Archives for category: Food

Subway Lobster Sandwich

It has chunks of lobster meat mixed with mayonnaise, customizable with any of Subway’s options.

What makes it Canadian?

It uses Atlantic Canada lobster, and it’s only available in Canada.

330 calories, 9 grams of fat, and 650 mg of sodium

Sub Lobster 1

McDonald’s BLT Bagel

Toasted bagel, bacon, lettuce, tomato, creamy sauce

What makes it Canadian?

Only available in Canada (and bacon!)

Description: Enjoy the taste of hickory-smoked bacon, sliced tomato and crisp lettuce, topped with creamy mayonnaise-style sauce served on your choice of one of our regular or multigrain bagels baked fresh daily.

500 calories, 19 grams of fat and 920 mg of sodium


KFC Big Boss

Two breaded chicken fillets, KFC’s special sauce, cheddar, lettuce, pickles and onions

What makes it Canadian?

It’s only available in Canada

600 calories, 30 grams of fat, 900 mg of sodium


KFC Poutine

KFC signature fries, gravy and cheese curds

What makes it Canadian?

You don’t really need to ask on this one

860 calories, 48 grams of fat, 2450 mg of sodium


Burger King Maple BBQ Whopper

A classic Whopper, alongside hardwood smoked bacon, Canadian cheddar and a maple barbecue sauce

What makes it Canadian?

Only available in Canada (and the maple flavour, of course)

As a limited-time option, no nutritional information is available, but a Whopper with cheese is 710 calories, 42 grams of fat and 1380 mg of sodium


McDonald’s McCafé Blueberry Pomegranate Smoothie

Blueberry and pomegranate puree, ice and yogurt (optional)

What makes it Canadian?

Originally introduced in Canada, it’s now everywhere. But let’s just say blueberries

210 calories, 0.5 grams of fat and 30 mg of sodium

McDonald’s McFlurries


Vanilla soft serve ice cream and a variety of “toppings” (like Oreo, M&Ms, Rolo, etc.)

What makes it Canadian?

It was invented in New Brunswick!

It all depends on your flavour, but if you get the Oreo option with fudge (pictured), it’s 630 calories, 20 grams of fat and 370 mg of sodium

Pizza Hut Cheesy Beef Poutine Pizza

Pizza Hut Beef

What’s inside: Pizza Hut crust with fries, cheese curds, steak and mozzarella on top
What makes it Canadian: The poutine idea (but it might stop there)
Can I still get it?: No, but you can get a Cheesy Poutine pizza
What’s the damage?: One slice has 320 calories, 15 grams of fat and 330 milligrams of sodium

Pizza Hut Creamy Butter Chicken Pizza

Chicken pizza

What’s inside: Pizza Hut crust with butter chicken sauce, grilled chicken strips, roasted red peppers, red onion and mozzarella
What makes it Canadian: We actually totally back this, because it represents one of the many foods Canadians really eat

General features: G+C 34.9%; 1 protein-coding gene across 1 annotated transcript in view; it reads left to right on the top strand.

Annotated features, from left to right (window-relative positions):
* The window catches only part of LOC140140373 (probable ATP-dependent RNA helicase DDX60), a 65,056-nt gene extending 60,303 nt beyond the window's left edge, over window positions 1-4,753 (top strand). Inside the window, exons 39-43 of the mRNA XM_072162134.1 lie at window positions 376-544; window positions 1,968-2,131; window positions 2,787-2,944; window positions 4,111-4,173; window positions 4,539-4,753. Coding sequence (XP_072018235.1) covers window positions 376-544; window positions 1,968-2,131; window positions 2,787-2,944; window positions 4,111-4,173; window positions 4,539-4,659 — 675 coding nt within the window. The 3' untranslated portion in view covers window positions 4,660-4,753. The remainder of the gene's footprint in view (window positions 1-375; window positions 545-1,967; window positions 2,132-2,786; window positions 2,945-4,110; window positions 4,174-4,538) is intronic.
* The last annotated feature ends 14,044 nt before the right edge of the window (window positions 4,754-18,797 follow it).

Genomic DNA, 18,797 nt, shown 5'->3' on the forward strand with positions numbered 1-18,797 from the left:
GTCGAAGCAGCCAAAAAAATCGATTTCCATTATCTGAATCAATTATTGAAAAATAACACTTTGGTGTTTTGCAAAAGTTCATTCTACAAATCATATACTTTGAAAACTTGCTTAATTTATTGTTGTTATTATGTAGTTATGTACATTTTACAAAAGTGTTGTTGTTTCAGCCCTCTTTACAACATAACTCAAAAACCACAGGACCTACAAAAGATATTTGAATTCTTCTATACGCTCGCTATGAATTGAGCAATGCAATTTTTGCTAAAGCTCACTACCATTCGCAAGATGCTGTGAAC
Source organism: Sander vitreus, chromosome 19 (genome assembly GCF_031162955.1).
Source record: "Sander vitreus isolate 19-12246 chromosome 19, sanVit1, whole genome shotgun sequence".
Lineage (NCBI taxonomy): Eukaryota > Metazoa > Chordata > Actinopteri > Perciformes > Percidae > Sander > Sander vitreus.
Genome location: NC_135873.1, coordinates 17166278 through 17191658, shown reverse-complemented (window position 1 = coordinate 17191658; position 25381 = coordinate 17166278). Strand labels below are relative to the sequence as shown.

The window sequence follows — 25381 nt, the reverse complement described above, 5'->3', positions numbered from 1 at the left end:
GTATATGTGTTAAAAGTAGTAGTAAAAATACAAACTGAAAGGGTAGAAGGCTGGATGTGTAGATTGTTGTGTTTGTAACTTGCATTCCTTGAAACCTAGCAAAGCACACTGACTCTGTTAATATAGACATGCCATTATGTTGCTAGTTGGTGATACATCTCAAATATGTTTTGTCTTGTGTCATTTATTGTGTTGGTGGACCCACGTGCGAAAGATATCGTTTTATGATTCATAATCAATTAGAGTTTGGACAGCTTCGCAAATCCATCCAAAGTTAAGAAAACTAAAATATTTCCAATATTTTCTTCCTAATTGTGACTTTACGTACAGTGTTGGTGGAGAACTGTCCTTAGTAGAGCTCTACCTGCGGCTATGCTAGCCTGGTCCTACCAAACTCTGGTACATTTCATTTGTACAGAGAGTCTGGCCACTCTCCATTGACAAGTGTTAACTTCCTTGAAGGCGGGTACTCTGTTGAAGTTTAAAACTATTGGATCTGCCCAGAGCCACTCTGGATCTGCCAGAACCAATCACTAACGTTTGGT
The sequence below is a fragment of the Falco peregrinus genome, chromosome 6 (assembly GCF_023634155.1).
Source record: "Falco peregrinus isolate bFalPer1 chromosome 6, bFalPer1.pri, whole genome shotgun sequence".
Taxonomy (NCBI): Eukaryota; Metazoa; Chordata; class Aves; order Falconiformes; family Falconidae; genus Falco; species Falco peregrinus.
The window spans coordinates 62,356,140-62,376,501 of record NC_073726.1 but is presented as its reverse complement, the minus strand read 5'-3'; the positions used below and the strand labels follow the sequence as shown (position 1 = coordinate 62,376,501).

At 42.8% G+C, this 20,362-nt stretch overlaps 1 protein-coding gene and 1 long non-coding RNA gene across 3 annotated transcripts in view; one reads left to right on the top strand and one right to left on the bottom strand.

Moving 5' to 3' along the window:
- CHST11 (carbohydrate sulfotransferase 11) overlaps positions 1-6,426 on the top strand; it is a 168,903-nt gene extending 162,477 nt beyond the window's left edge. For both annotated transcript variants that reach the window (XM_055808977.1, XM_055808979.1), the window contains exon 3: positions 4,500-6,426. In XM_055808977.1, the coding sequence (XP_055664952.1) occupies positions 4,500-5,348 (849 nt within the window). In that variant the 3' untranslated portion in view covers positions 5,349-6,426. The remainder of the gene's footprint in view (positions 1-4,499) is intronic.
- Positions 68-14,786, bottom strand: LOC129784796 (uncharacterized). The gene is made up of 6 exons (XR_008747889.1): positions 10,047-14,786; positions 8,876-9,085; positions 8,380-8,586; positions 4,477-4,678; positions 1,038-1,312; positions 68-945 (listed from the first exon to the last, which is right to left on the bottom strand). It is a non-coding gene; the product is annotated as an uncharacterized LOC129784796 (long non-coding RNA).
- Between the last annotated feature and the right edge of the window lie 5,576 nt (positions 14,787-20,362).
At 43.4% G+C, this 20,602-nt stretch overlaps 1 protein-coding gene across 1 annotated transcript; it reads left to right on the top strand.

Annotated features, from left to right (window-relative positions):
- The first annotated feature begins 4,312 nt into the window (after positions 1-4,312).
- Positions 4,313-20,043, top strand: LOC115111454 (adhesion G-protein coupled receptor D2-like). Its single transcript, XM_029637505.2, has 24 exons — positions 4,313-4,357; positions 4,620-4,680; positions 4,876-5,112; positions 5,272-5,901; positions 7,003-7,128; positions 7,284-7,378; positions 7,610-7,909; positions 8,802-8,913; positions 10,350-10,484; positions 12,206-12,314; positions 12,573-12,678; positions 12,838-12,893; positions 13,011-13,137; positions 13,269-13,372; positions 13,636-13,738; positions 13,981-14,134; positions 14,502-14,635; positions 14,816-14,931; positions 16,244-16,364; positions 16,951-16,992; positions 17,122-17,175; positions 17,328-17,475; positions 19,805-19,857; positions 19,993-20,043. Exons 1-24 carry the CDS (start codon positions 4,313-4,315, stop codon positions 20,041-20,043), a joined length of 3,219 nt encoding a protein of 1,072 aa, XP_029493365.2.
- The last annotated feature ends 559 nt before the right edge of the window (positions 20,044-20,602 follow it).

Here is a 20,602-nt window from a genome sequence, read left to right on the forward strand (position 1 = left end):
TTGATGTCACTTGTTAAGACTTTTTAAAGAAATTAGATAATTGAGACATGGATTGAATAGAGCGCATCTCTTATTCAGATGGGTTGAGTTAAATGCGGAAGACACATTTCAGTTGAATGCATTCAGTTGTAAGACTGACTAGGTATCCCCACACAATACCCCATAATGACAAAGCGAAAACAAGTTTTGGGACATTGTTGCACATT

Can I still get it?: Yes
What’s the damage?: Approximately the same as the poutine one: 320 calories, 15 grams of fat and 330 milligrams of sodium.

Taco Bell Fries Surpreme
What’s inside: French fries covered with seasoned ground beef, nacho cheese sauce, tomatoes, chives and sour cream
What makes it Canadian: Only available in Canada and Mexico
Can I still get it?: Yes
What’s the damage?: 530 calories, 30 grams of fat and 1690 mg of sodium

Zinger Double Down
What’s inside: Two double-breaded and spiced chicken fillets, spicy mayo, processed cheese and two pieces of bacon
What makes it Canadian: The bacon, we suppose (and KFC Canada invented it!)
Can I still get it?: No, it was available for a limited time
What’s the damage?: 600 calories, 35.7 grams of fat and 2058 mg of sodium, according to Lifehacker

McDonald’s Traditional Breakfast
What’s inside: Two eggs, three slices of bacon and two pieces of toast
What makes it Canadian: It’s only available in Quebec
Can I still get it?: Yes (but in Quebec)
What’s the damage?: 650 calories, 50 grams of fat and 1140 mg of sodium


McDonald’s McLobster
What’s inside: Atlantic lobster meat, celery, salad dressing and lettuce on a roll
What makes it Canadian: The Atlantic lobster
Can I still get it?: Probably not — it’s usually just in Atlantic Canada for the summer, though it was in Ontario last summer too
What’s the damage?: As a limited time edition, nutritional information is not available
Mc Lobster

McDonald’s Poutine
What’s inside: McDonald’s fries, gravy and cheese curds
What makes it Canadian: You know this one! (Also, only available at Canadian McDonald’s)
Can I still get it?: You bet you can
What’s the damage?: 510 calories, 30 grams of fat, and 1010 mg of sodium
Mc Poutine

Wendy’s Poutine
What’s inside: Fries, sea salt, Canadian cheese curds and a “poutine sauce”
What makes it Canadian: The poutine. Plus, it’s only available in Canada.
Can I still get it?: Yes
What’s the damage?: 660 calories, 37 grams of fat, and 1410 mg of sodium
Wendys Poutine



A west end Ottawa Food bank is saying thanks but no thanks to food it considers unhealthy. Kraft Dinner, hotdogs and dozens of other items will be sent back. It’s a controversial approach to a touchy subject about donating food.

Read more: CTV News

On Reddit, people have noted that those complaining about the food bank’s rules probably don’t use the food bank themselves. Their solution? Just donate money, given that Secord is already doing the job of teaching her clients how to eat well on a budget and providing some healthier foods.

To make things a lot easier for people who are willing to donate, the Parkdale Food Centre, as well as many other food banks across the country, often have a list of preferred foods and products they need at their specific locations.

Parkdale Food Centre’s stance sparks backlash
Here’s just a taste of the bitter reaction.

“This story has made me furious,” wrote one Sun reader, who said she works hard every day, but boxed pasta or also-cited canned stew are staples of her family’s diet on a budget and if people who go to food banks aren’t grateful for them they should buy their own food.

Near the end of the article, there’s a poll:
Should food banks refuse to accept food they consider unhealthy?

Why is it considered a controversial move?
The question ought to be : Why should we give people poor quality food?
Everyone deserves to eat good quality food, even if they can’t buy it. It’s not right for food banks to give out unhealthy food that is full of fat, sugar and salt which will make them sick, which will increase the health care cost, something we all complain about. A good way to reduce that cost is to focus on preventive health care, i.e., good and healthy food.